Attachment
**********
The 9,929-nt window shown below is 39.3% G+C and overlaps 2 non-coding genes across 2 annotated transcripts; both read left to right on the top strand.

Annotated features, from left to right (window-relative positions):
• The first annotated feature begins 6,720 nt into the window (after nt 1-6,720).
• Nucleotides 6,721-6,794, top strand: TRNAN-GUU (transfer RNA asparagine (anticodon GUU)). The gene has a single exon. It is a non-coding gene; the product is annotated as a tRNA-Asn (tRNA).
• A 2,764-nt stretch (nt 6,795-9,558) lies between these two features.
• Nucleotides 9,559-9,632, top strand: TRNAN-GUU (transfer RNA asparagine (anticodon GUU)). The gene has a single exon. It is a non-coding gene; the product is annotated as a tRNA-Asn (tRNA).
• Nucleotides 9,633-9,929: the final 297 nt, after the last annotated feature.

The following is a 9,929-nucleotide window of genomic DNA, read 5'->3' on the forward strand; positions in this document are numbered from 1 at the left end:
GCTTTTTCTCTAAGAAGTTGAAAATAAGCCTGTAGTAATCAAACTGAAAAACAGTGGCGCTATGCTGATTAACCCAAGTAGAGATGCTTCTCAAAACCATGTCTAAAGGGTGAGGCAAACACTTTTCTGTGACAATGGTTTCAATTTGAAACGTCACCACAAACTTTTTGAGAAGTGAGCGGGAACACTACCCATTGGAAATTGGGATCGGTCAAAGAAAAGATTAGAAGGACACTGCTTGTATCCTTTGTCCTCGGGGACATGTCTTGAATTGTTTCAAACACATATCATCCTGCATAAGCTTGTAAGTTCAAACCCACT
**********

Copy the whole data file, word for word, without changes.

The 9,929-nt window shown below is 39.3% G+C and overlaps 2 non-coding genes across 2 annotated transcripts; both read left to right on the top strand.

Annotated features, from left to right (window-relative positions):
• The first annotated feature begins 6,720 nt into the window (after nt 1-6,720).
• Nucleotides 6,721-6,794, top strand: TRNAN-GUU (transfer RNA asparagine (anticodon GUU)). The gene has a single exon. It is a non-coding gene; the product is annotated as a tRNA-Asn (tRNA).
• A 2,764-nt stretch (nt 6,795-9,558) lies between these two features.
• Nucleotides 9,559-9,632, top strand: TRNAN-GUU (transfer RNA asparagine (anticodon GUU)). The gene has a single exon. It is a non-coding gene; the product is annotated as a tRNA-Asn (tRNA).
• Nucleotides 9,633-9,929: the final 297 nt, after the last annotated feature.

The following is a 9,929-nucleotide window of genomic DNA, read 5'->3' on the forward strand; positions in this document are numbered from 1 at the left end:
GCTTTTTCTCTAAGAAGTTGAAAATAAGCCTGTAGTAATCAAACTGAAAAACAGTGGCGCTATGCTGATTAACCCAAGTAGAGATGCTTCTCAAAACCATGTCTAAAGGGTGAGGCAAACACTTTTCTGTGACAATGGTTTCAATTTGAAACGTCACCACAAACTTTTTGAGAAGTGAGCGGGAACACTACCCATTGGAAATTGGGATCGGTCAAAGAAAAGATTAGAAGGACACTGCTTGTATCCTTTGTCCTCGGGGACATGTCTTGAATTGTTTCAAACACATATCATCCTGCATAAGCTTGTAAGTTCAAACCCACT